2014 Cubs ConventionThe 2014 Chicago Cubs Convention comes to a close today. I’ll have a great deal for you in the coming days about the things that were said, as well as my experience.

In the meantime, more Masahiro Tanaka stuff, because obviously. With a signing deadline of this Friday, and the need to have all of the t’s crossed and i’s dotted by then, we will probably learn of a deal – either the fact that he’s agreed to one, or (more likely) which team he’s selected – by mid-week. That’s just a couple more days after today for anyone who is calendar-challenged.



Yesterday, Bruce Levine reported positive signals throughout the day about the Cubs’ chances of surprising everyone and actually landing Tanaka, but Gordon Wittenmyer quickly offered a rebuff:



A couple of scouts offered similar takes to Dave Kaplan:

I think it’s fair to surmise at this point little more than we already thought entering into the weekend: the Cubs are very seriously pursuing Tanaka, are not putting on a show, and believe they have a chance – likely a very small one – of actually getting Tanaka. The headwinds, of course, remain the rebuilding state of the club, the potentially less attractive city in which the Cubs play, and a lesser ability to toss out perversely ridiculous money with the knowledge that if Tanaka busts you can paper over that mistake later.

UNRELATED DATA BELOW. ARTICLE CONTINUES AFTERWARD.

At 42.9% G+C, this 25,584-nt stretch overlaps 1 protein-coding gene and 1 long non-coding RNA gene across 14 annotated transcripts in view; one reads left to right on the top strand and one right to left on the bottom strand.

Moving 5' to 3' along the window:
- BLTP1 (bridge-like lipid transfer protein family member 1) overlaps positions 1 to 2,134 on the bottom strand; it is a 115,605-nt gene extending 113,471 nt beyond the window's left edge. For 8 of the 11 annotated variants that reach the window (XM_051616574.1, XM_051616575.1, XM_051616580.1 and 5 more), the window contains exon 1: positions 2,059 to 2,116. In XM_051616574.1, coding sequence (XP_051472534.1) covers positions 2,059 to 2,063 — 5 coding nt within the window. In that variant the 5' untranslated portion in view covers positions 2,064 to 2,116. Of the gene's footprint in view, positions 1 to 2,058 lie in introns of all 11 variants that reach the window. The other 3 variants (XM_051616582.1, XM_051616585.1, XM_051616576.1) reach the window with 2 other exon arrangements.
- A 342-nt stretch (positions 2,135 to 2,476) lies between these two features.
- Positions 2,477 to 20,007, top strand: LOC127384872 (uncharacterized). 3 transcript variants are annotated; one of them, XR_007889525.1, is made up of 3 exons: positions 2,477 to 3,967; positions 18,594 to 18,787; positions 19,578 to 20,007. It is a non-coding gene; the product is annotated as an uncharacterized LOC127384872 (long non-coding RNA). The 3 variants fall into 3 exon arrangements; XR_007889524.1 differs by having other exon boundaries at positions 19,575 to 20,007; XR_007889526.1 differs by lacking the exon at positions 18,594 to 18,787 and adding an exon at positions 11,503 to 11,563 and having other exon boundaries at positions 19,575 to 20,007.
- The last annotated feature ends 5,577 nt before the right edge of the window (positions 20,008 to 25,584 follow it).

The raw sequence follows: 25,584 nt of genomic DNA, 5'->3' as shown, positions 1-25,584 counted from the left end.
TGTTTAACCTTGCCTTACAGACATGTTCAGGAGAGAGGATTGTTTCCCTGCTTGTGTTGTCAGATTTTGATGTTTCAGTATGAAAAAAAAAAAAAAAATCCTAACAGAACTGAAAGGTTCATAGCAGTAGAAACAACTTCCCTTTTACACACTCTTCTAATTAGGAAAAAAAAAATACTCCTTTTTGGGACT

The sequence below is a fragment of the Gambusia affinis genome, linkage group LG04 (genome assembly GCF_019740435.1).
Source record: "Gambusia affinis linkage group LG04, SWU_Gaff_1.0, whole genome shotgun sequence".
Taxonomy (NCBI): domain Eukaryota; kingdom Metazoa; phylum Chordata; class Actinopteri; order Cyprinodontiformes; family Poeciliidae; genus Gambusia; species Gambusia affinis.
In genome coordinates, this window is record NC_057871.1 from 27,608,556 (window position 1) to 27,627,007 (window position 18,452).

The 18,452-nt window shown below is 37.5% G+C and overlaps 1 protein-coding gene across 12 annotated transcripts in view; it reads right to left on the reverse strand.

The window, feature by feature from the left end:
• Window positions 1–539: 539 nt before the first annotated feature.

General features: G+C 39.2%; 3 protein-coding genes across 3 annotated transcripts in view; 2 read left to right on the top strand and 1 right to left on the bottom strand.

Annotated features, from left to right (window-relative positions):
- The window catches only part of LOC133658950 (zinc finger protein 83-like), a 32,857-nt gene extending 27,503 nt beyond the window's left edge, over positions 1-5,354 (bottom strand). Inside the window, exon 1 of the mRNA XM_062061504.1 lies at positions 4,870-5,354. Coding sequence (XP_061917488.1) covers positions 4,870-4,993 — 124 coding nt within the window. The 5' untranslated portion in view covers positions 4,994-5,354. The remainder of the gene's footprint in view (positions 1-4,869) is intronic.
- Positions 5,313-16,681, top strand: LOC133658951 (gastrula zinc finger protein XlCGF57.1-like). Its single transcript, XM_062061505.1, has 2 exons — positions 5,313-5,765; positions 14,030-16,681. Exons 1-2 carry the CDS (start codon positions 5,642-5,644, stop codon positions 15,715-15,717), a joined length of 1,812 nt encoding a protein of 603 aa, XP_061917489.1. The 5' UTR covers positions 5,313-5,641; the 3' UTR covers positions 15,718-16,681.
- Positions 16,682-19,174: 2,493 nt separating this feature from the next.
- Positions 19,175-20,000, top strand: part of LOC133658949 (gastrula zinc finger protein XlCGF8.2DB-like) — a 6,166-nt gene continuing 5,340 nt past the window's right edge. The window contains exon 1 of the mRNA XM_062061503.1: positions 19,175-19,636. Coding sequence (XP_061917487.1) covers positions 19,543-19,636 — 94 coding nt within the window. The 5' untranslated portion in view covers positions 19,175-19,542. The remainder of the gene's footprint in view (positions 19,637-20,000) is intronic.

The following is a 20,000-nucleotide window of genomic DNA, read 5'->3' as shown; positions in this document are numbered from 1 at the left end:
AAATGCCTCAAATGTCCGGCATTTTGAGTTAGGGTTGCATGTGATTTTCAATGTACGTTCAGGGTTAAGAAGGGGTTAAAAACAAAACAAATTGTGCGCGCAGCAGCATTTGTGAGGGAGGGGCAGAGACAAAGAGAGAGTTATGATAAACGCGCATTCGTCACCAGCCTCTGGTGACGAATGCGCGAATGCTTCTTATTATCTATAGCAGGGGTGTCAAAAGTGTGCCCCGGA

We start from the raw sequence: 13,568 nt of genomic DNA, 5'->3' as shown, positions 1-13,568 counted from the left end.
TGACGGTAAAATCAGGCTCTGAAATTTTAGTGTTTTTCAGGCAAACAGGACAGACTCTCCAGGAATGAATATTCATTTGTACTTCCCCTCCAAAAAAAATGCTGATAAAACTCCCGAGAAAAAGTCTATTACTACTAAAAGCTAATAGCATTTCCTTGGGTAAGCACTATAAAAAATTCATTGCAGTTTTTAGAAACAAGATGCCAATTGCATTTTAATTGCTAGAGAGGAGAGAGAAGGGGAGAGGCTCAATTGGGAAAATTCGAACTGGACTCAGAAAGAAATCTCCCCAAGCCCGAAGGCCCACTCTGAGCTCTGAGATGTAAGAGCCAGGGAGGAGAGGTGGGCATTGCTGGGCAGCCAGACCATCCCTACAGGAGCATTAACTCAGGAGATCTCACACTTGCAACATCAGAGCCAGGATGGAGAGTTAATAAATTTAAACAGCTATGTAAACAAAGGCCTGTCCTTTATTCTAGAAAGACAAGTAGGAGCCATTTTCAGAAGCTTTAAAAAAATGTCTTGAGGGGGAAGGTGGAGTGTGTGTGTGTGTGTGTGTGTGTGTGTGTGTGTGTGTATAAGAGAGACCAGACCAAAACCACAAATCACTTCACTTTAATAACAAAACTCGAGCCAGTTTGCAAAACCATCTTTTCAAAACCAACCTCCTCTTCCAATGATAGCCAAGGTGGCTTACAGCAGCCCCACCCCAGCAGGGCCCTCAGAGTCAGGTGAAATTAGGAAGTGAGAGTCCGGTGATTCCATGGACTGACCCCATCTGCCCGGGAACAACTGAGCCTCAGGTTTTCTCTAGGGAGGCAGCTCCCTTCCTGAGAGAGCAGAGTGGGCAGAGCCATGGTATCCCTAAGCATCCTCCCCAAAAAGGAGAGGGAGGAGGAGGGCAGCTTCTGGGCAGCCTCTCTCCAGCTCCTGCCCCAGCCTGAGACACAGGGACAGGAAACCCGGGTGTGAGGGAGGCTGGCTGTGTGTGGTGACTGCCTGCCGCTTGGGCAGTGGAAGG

Ultimately, to get Tanaka, you get the sense that the Cubs will not only have to offer him the most money, but will also have to convince him that joining this particular team at this particular moment in time is going to be special (which I tend to believe is a fair sales pitch). And Tanaka’s going to have to be attracted to the idea of being “the man” on his team.

There is a lot of chatter at the convention about specific numbers, and about how high the Cubs’ offer might be (some folks say it’s strikingly large). Jesse Rogers hears from a source that the Cubs could go as high as seven years and $25 or $26 million per year. Depending on where you look and to whom you listen, I’ve heard others mention a similar range, but I’ve also heard numbers much lower. As Rogers aptly points out, this is a particularly secretive process, and it’s hard to get solid information. I’d add that, given the strong incentive for teams to provide disinformation, and an agent’s incentive to drive up the price, it’s really hard to be sure what’s accurate and what’s agenda.

As for other suitors, a report out of Japan indicated that at least five teams – the Cubs, Yankees, Dodgers, Diamondbacks, and White Sox – have made formal offers to Tanaka, each being for more than $100 million over six years. Although reports at this stage aren’t going to mention such things, you should probably prepare yourself for the fact that whichever team gets Tanaka is probably going to have to give him an opt-out clause halfway through the deal. It sucks, but it’s the price of playing poker.

Tick tock, and all that.




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